In S.E. Hinton's The Outsiders, why doesn't Dally want Johnny to turn himself in?
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Johnny thinks he has "a good chance of bein' let off easy", for killing the Soc because he has no police record and the murder was in self-defense, but Dally is not so sure about that. He points out, "Us greasers get it worse than anyone else", meaning that from his experience, the court system will most likely be hard on Johnny because he is from the "wrong side of the tracks". Dally, with a tenderness uncharacteristic of him, really cares about Johnny and is worried what time in jail would do to him. He says, "I just don't want you to get hurt. You don't know what a few months in jail can do to you...you get hardened in jail. I don't want that to happen to you. Like it happened to me..." (Chapter 6).
I think it is important to note that Dally and Johnny share similar family backgrounds; both had parents who showed no true affection for them, and were even physically abusive. This is probably at least part of the reason for Dally's brotherly feelings for Johnny. In addition, Dally's concern for the possibility of Johnny becoming hardened may be founded on their similarities. Because both of them had endured numerous injuries (physical and emotional) at a young age, they were most at risk to become the sort of hardened person that Dally feels he has already become.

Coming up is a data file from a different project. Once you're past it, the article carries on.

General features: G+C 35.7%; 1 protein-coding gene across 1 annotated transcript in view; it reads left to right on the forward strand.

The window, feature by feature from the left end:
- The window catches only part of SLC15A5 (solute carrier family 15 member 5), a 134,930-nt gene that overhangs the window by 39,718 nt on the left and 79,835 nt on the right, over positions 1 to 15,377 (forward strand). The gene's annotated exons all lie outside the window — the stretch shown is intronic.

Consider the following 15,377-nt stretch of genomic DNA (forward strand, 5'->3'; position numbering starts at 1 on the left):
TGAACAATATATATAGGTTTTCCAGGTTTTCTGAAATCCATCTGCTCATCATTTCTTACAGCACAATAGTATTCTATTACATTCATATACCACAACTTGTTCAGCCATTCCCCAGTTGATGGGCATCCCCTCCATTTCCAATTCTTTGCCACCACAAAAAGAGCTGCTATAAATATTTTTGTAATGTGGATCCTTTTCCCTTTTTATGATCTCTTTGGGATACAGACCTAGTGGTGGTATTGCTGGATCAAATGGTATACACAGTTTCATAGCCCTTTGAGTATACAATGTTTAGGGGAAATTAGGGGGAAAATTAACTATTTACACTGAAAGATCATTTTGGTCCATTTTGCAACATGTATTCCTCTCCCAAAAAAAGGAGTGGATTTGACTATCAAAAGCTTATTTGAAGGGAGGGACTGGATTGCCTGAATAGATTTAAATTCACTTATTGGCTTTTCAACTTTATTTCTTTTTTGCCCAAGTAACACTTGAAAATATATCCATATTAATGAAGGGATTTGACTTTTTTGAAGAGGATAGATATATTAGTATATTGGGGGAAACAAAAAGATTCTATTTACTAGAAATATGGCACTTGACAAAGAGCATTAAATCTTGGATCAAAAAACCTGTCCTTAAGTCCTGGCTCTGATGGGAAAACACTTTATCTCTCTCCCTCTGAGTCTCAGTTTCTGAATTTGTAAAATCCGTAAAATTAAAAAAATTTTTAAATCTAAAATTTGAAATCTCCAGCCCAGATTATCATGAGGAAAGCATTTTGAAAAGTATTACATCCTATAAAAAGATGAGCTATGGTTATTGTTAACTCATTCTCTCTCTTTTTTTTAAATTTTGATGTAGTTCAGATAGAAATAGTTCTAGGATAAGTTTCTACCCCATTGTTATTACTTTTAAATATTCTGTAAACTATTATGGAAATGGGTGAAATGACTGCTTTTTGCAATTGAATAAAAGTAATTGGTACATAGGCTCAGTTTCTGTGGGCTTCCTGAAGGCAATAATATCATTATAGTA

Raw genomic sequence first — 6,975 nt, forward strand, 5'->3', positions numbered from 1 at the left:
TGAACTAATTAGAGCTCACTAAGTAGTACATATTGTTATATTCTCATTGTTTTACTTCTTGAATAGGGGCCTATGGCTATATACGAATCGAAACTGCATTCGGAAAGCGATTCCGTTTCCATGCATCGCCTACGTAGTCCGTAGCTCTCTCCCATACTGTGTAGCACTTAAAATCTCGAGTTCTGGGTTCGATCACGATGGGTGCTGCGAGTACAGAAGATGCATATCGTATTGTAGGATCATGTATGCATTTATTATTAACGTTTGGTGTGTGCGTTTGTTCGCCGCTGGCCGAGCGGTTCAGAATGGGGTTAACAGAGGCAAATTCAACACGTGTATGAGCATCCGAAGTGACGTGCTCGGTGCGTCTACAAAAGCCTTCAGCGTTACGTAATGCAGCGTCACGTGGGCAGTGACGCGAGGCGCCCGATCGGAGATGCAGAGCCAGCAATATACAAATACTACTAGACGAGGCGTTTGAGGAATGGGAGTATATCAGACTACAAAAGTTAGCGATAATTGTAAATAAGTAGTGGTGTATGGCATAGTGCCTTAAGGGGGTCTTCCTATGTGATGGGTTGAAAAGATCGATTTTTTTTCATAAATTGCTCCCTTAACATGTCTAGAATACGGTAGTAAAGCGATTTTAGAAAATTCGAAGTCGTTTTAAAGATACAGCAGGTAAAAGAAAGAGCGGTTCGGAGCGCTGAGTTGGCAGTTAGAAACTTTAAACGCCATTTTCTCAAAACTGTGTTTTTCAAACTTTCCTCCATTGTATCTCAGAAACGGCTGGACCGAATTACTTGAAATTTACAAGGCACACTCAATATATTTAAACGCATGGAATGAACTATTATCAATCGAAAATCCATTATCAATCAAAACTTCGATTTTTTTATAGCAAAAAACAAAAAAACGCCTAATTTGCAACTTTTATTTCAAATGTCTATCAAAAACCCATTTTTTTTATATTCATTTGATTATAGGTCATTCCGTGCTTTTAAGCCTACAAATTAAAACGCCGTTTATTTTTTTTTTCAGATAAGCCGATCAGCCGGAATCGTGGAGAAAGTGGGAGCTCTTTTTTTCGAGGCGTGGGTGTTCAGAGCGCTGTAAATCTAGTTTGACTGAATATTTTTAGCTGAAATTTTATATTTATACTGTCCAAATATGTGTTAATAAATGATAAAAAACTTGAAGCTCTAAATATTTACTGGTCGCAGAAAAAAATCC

Dally dosn't want Johnny to turn himself in because for killing people you get the electric chair. Dally didnt want Johnny to die.
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